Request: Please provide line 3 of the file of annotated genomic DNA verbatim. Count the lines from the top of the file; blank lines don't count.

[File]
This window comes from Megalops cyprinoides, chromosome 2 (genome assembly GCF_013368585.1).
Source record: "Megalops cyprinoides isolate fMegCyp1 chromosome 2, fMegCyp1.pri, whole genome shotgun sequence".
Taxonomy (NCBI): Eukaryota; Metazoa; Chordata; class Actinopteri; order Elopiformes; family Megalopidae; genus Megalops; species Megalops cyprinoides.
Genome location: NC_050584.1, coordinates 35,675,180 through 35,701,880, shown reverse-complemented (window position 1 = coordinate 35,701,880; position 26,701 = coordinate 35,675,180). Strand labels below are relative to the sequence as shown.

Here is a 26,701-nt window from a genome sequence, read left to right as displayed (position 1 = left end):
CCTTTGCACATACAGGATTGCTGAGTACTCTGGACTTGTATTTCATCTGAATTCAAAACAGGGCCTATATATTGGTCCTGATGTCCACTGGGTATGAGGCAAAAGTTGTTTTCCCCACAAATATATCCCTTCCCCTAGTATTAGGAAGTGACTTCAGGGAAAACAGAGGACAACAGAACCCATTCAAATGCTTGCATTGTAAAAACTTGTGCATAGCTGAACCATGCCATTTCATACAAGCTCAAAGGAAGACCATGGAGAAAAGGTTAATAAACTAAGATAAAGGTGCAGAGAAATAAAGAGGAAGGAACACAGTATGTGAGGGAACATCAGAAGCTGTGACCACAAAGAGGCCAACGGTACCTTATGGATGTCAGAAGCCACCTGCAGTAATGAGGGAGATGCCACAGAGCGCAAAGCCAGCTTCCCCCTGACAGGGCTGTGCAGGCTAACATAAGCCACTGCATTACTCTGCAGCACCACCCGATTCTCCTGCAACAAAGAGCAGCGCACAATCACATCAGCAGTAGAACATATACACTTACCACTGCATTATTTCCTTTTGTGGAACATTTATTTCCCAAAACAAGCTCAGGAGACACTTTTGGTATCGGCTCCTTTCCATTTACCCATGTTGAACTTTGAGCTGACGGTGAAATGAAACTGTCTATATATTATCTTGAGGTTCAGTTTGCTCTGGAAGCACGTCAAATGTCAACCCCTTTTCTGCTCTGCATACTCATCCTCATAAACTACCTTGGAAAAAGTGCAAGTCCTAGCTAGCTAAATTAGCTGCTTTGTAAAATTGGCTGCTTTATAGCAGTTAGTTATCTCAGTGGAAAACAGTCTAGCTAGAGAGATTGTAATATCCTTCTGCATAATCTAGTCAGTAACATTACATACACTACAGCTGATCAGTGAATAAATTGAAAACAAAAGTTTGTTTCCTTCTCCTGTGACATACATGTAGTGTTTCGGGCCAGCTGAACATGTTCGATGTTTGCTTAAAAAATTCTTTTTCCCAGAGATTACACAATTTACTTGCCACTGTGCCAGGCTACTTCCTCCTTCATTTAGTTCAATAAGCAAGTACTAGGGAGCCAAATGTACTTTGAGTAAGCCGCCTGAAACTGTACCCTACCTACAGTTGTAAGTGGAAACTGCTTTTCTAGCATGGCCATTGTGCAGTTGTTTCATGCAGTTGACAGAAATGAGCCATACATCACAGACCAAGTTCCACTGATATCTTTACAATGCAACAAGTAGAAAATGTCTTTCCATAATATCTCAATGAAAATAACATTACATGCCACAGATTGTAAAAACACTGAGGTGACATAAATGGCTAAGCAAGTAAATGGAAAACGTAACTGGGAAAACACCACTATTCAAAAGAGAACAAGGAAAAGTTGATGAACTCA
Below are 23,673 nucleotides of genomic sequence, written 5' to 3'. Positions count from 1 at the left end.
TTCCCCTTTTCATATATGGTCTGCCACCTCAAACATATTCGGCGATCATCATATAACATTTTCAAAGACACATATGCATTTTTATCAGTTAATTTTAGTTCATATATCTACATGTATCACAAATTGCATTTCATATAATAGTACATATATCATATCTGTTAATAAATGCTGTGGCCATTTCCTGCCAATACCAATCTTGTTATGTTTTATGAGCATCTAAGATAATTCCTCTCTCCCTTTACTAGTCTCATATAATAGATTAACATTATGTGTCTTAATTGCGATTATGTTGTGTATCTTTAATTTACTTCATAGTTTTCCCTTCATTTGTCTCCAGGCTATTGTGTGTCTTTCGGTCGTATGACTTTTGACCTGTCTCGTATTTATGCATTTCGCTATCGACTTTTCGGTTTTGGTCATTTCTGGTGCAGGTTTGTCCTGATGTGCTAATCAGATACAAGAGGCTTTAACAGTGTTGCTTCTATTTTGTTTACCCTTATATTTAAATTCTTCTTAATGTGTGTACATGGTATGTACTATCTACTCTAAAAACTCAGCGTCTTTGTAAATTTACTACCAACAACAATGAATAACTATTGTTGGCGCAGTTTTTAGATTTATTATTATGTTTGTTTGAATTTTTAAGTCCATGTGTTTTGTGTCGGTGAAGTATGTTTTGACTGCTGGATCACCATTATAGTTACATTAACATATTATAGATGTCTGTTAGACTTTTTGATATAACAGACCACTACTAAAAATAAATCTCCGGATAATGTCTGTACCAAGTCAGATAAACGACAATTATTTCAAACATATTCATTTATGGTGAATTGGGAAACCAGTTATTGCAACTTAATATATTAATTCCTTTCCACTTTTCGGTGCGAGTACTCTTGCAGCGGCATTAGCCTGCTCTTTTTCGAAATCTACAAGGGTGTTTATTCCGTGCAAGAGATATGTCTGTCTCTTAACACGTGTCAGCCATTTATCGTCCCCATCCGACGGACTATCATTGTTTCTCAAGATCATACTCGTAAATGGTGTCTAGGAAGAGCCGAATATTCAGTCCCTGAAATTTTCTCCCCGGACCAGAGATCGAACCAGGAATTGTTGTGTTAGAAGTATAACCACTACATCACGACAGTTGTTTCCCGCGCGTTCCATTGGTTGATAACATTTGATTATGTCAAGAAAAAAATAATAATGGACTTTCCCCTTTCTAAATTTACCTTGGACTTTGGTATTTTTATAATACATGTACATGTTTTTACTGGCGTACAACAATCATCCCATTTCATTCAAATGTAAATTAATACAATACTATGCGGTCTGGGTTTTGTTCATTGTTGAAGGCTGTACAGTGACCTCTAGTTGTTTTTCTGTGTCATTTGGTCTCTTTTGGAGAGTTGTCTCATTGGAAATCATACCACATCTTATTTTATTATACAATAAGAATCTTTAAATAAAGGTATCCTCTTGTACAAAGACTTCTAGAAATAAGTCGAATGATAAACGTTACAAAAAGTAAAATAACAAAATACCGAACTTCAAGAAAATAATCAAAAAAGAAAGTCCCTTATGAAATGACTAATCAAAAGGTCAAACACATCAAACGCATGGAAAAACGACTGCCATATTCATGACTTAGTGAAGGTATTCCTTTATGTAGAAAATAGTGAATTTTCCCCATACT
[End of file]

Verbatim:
Taxonomy (NCBI): Eukaryota; Metazoa; Chordata; class Actinopteri; order Elopiformes; family Megalopidae; genus Megalops; species Megalops cyprinoides.